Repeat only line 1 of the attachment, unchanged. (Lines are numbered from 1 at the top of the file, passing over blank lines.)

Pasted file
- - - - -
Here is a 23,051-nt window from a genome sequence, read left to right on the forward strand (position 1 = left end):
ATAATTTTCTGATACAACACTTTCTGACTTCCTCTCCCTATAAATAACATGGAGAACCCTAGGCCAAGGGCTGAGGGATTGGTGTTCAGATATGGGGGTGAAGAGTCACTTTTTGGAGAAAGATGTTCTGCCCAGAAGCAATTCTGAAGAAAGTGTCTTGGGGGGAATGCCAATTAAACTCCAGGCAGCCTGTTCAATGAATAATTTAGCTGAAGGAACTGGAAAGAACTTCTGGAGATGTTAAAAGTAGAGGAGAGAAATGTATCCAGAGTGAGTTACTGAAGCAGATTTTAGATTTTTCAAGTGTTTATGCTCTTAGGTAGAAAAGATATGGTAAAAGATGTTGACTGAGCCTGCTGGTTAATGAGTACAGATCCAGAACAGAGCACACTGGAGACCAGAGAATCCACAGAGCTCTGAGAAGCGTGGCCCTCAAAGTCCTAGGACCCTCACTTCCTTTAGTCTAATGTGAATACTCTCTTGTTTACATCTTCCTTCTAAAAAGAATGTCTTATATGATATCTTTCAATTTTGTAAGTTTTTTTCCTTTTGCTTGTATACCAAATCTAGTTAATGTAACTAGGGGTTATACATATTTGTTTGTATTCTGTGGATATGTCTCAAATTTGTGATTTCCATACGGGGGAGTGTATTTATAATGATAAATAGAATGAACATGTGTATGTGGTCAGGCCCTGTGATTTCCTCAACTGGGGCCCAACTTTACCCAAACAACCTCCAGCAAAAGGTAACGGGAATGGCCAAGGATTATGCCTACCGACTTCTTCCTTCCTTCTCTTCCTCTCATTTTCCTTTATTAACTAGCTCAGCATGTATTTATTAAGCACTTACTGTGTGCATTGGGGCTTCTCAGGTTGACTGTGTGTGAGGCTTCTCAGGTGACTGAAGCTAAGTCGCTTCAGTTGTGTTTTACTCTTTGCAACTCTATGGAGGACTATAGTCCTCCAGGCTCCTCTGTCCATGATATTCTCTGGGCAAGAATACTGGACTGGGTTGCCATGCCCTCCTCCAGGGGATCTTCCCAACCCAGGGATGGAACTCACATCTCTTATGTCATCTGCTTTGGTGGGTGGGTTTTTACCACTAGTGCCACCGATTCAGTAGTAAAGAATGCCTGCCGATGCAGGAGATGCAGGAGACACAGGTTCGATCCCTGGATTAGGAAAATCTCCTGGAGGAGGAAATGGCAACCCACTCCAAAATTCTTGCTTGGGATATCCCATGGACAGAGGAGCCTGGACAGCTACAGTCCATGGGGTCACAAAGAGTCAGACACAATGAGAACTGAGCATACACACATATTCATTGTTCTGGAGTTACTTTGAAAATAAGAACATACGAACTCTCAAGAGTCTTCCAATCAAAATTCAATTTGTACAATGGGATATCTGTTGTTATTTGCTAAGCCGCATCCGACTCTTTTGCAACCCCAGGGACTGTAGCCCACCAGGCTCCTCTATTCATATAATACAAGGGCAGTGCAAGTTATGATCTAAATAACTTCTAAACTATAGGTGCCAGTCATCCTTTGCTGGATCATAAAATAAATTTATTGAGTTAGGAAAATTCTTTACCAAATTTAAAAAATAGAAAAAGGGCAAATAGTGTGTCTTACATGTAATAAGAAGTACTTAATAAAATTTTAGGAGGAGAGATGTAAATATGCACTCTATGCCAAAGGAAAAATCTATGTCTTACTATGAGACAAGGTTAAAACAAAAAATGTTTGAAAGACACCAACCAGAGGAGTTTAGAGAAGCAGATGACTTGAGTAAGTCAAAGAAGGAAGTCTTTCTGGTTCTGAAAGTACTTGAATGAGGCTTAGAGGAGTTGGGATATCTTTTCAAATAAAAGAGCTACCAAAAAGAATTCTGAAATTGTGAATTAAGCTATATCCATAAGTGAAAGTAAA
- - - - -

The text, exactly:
Here is a 23,051-nt window from a genome sequence, read left to right on the forward strand (position 1 = left end):